Housing associations supported by government grant funding provide for-rent sheltered housing, while charities such as the Joseph Rowntree Foundation, Anchor and the Extra Care Charitable Trust (ECCT) develop mixed-tenure schemes.

“The private sector tends to target the top 5 or 10 per cent of the market, then at the other end you have the housing associations building small grant-sponsored extra care housing developments.

“In the middle of the market you have a big hole, which is what we fill”

Mark Curran, ECCT

“Then in the middle of the market you have a big hole, which is what we fill,” says ECCT development and sales director Mark Curran.

“We do 200-unit-plus retirement villages in which 20 per cent is rented and 80 per cent is sold; of that sold element, usually half is shared ownership.”

Like private developers, charitable trusts are engaged in large-scale building programmes.

ECCT has three schemes totalling 734 units under construction in the Midlands and will have another four projects on site within 18 months.

At Anchor, director of property, procurement and development Dom Hayes says: “We have a five-year development plan to build about 2,500 new units, all of which are leasehold properties.

“Of these 2,500 leasehold units, we have about 1,300 either currently being built, ready or within planning.”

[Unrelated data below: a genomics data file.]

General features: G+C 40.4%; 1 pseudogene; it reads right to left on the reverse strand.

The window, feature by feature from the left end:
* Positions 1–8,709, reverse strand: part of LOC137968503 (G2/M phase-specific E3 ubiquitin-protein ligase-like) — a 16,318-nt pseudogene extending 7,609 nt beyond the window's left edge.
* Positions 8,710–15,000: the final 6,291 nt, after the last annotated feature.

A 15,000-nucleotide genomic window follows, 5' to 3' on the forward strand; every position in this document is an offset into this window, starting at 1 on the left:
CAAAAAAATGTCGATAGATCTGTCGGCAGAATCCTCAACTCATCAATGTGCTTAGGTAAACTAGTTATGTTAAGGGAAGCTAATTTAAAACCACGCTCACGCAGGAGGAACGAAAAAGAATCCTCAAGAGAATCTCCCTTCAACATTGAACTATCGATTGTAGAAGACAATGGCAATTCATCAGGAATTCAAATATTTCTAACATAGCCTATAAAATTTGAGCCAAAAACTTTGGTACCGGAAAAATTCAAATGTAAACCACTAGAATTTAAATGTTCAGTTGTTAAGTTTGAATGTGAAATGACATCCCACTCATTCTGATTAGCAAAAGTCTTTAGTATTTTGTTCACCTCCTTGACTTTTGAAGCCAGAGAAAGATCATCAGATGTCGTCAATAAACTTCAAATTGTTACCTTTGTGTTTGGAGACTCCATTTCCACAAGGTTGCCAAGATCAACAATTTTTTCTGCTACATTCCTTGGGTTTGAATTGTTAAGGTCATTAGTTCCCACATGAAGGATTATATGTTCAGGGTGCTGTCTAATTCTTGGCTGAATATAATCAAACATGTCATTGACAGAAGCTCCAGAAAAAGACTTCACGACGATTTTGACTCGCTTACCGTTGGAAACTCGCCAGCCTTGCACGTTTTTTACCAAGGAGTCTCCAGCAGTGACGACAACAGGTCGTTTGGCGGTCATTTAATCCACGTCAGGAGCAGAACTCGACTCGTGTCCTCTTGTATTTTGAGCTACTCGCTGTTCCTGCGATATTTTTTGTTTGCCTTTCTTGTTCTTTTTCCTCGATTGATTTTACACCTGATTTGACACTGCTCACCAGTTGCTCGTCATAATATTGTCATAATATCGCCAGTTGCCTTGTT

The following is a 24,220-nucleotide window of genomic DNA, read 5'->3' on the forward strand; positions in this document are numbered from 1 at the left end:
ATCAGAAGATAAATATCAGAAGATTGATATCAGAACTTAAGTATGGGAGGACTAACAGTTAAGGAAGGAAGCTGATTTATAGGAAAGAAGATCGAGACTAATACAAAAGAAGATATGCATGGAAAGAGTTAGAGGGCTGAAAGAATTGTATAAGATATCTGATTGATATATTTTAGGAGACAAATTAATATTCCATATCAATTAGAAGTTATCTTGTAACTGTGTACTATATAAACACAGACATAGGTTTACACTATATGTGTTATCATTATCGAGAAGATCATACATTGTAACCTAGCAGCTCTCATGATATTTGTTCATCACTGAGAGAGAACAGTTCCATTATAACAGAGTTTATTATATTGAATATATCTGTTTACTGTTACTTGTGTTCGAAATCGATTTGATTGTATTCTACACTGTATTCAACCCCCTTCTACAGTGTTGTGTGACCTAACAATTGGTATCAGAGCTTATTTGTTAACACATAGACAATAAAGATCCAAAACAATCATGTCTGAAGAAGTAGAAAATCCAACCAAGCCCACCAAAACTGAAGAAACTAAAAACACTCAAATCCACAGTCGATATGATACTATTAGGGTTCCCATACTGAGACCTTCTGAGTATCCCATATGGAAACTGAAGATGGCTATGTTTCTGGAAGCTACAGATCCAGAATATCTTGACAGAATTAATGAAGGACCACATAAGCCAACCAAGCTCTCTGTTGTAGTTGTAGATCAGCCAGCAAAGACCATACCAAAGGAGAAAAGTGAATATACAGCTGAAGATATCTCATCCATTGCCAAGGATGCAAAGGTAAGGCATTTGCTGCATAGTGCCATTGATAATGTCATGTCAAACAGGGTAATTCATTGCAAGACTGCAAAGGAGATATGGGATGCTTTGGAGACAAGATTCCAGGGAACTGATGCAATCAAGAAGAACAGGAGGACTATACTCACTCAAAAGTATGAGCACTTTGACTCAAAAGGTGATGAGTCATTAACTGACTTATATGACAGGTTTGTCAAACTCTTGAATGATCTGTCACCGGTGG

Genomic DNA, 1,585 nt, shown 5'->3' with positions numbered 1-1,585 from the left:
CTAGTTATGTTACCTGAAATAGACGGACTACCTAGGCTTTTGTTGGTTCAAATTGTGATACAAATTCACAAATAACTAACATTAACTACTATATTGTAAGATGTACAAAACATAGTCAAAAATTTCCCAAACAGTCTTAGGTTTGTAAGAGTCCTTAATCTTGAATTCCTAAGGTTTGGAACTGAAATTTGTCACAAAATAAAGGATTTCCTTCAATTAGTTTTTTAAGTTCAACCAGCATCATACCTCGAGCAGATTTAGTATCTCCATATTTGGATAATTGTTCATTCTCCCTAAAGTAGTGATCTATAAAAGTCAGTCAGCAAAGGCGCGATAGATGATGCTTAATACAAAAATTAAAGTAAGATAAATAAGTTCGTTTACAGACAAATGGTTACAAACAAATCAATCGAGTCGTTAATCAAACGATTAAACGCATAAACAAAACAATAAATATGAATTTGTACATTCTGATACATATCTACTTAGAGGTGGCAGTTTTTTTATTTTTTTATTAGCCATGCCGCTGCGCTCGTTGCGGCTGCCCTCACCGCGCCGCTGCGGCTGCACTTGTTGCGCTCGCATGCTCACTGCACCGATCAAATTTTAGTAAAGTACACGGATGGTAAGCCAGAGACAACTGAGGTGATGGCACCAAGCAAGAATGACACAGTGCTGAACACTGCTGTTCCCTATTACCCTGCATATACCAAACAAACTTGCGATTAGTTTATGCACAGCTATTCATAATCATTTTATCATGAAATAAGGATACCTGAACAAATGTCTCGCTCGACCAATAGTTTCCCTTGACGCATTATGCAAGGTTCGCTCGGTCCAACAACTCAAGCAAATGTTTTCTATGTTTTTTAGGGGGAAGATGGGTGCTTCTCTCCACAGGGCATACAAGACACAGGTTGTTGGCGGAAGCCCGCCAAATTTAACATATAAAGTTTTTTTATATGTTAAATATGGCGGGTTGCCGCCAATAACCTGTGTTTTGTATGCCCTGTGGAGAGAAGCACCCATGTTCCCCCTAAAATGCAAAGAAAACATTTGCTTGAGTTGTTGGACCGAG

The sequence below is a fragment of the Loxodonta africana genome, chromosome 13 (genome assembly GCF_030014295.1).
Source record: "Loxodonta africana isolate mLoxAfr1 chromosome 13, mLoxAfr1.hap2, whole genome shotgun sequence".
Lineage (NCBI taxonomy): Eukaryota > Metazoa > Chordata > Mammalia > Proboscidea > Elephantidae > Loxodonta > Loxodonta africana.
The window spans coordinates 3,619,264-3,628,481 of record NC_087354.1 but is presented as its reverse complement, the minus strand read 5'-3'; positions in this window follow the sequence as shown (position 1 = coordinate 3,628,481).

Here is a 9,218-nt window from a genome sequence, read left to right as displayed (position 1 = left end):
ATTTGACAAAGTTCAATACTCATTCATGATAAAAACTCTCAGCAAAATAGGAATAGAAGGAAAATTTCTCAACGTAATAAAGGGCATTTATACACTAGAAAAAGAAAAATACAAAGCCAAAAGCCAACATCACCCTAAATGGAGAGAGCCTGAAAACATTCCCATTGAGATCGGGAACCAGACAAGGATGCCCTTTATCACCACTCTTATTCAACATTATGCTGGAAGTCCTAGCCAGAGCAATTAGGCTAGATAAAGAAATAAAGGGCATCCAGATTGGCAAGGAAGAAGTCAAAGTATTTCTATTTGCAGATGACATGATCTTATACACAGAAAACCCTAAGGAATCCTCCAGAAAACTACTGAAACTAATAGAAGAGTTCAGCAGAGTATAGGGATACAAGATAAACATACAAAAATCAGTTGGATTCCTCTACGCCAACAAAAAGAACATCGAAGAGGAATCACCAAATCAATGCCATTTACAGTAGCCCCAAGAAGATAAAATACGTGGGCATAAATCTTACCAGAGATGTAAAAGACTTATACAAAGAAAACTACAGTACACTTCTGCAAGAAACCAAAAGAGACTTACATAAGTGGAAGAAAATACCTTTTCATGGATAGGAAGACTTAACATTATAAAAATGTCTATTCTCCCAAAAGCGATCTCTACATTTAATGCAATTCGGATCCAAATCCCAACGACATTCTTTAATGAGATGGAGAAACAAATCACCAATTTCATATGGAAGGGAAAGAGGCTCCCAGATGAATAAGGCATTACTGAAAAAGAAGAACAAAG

Differing business models

Retirement housing providers are divided between those that follow a housebuilder-style model, managing their own construction projects and employing subcontractors directly, and those that operate as developers, tendering work to a main contractor.

McCarthy & Stone, Churchill and Renaissance Retirement fall within the former camp.

“We manage the development and then subcontract the trades out,” says McCarthy & Stone land and planning director Gary Day.

“Some suppliers and contractors we use on a national basis and others have agreements with our regional offices.”

“As we start building more, we will look at working with other contractors rather than put all our eggs in one basket”

Kevin Shaw, Audley Retirement

Developers that employ main contractors tend to work with a limited pool of partners in an attempt to keep costs down and quality high.

Audley Retirement employs Balfour Beatty and Wates to deliver contracts for its 100-unit retirement villages, which average around £34m in value.

Development director Kevin Shaw says: “We are a high-end developer and these companies fully understand our expectations.

“We also feel it gives our customers confidence because they know they are big, reputable companies.

“As we start building more, we will look at working with other contractors rather than put all our eggs in one basket, but they will have to be ones that have worked on a retirement village before or have built high-end apartment blocks or hotels.”